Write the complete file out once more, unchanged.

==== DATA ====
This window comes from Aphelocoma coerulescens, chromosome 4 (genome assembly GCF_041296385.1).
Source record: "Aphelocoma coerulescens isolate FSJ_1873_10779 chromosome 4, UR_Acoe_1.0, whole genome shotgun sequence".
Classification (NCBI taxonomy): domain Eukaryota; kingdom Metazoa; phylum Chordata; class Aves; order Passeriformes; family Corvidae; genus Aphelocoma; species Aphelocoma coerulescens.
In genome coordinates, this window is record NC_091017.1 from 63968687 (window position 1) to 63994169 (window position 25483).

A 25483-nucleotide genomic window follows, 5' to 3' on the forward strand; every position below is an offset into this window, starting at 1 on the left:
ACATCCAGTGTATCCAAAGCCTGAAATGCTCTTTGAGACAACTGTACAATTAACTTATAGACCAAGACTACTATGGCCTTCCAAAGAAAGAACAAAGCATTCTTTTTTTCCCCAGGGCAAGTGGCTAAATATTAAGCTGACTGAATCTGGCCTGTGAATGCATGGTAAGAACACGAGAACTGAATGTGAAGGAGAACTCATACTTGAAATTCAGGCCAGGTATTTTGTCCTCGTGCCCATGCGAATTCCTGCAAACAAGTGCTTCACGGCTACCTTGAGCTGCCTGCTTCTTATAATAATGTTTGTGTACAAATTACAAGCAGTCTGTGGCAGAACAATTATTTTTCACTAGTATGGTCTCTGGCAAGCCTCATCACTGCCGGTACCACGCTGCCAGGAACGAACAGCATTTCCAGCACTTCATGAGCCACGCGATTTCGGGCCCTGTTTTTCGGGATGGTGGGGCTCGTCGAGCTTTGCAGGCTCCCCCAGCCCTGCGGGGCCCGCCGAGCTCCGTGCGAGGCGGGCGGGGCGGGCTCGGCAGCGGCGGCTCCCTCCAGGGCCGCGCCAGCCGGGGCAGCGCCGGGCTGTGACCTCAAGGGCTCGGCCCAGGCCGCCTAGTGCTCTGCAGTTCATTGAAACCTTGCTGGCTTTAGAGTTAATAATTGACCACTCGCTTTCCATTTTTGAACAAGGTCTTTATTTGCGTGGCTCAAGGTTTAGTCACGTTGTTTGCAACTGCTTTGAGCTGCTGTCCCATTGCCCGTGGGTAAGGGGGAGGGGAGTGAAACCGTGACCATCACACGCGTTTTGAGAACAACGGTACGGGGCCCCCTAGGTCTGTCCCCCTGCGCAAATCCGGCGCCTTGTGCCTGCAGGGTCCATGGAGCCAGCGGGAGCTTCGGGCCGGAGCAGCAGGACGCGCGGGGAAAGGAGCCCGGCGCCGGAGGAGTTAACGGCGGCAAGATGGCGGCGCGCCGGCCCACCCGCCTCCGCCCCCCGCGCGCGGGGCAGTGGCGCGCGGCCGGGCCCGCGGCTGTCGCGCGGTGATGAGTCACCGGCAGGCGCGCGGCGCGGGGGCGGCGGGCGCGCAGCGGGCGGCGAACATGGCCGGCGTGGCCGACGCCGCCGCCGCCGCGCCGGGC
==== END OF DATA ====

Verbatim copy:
This window comes from Aphelocoma coerulescens, chromosome 4 (genome assembly GCF_041296385.1).
Source record: "Aphelocoma coerulescens isolate FSJ_1873_10779 chromosome 4, UR_Acoe_1.0, whole genome shotgun sequence".
Classification (NCBI taxonomy): domain Eukaryota; kingdom Metazoa; phylum Chordata; class Aves; order Passeriformes; family Corvidae; genus Aphelocoma; species Aphelocoma coerulescens.
In genome coordinates, this window is record NC_091017.1 from 63968687 (window position 1) to 63994169 (window position 25483).

A 25483-nucleotide genomic window follows, 5' to 3' on the forward strand; every position below is an offset into this window, starting at 1 on the left:
ACATCCAGTGTATCCAAAGCCTGAAATGCTCTTTGAGACAACTGTACAATTAACTTATAGACCAAGACTACTATGGCCTTCCAAAGAAAGAACAAAGCATTCTTTTTTTCCCCAGGGCAAGTGGCTAAATATTAAGCTGACTGAATCTGGCCTGTGAATGCATGGTAAGAACACGAGAACTGAATGTGAAGGAGAACTCATACTTGAAATTCAGGCCAGGTATTTTGTCCTCGTGCCCATGCGAATTCCTGCAAACAAGTGCTTCACGGCTACCTTGAGCTGCCTGCTTCTTATAATAATGTTTGTGTACAAATTACAAGCAGTCTGTGGCAGAACAATTATTTTTCACTAGTATGGTCTCTGGCAAGCCTCATCACTGCCGGTACCACGCTGCCAGGAACGAACAGCATTTCCAGCACTTCATGAGCCACGCGATTTCGGGCCCTGTTTTTCGGGATGGTGGGGCTCGTCGAGCTTTGCAGGCTCCCCCAGCCCTGCGGGGCCCGCCGAGCTCCGTGCGAGGCGGGCGGGGCGGGCTCGGCAGCGGCGGCTCCCTCCAGGGCCGCGCCAGCCGGGGCAGCGCCGGGCTGTGACCTCAAGGGCTCGGCCCAGGCCGCCTAGTGCTCTGCAGTTCATTGAAACCTTGCTGGCTTTAGAGTTAATAATTGACCACTCGCTTTCCATTTTTGAACAAGGTCTTTATTTGCGTGGCTCAAGGTTTAGTCACGTTGTTTGCAACTGCTTTGAGCTGCTGTCCCATTGCCCGTGGGTAAGGGGGAGGGGAGTGAAACCGTGACCATCACACGCGTTTTGAGAACAACGGTACGGGGCCCCCTAGGTCTGTCCCCCTGCGCAAATCCGGCGCCTTGTGCCTGCAGGGTCCATGGAGCCAGCGGGAGCTTCGGGCCGGAGCAGCAGGACGCGCGGGGAAAGGAGCCCGGCGCCGGAGGAGTTAACGGCGGCAAGATGGCGGCGCGCCGGCCCACCCGCCTCCGCCCCCCGCGCGCGGGGCAGTGGCGCGCGGCCGGGCCCGCGGCTGTCGCGCGGTGATGAGTCACCGGCAGGCGCGCGGCGCGGGGGCGGCGGGCGCGCAGCGGGCGGCGAACATGGCCGGCGTGGCCGACGCCGCCGCCGCCGCGCCGGGC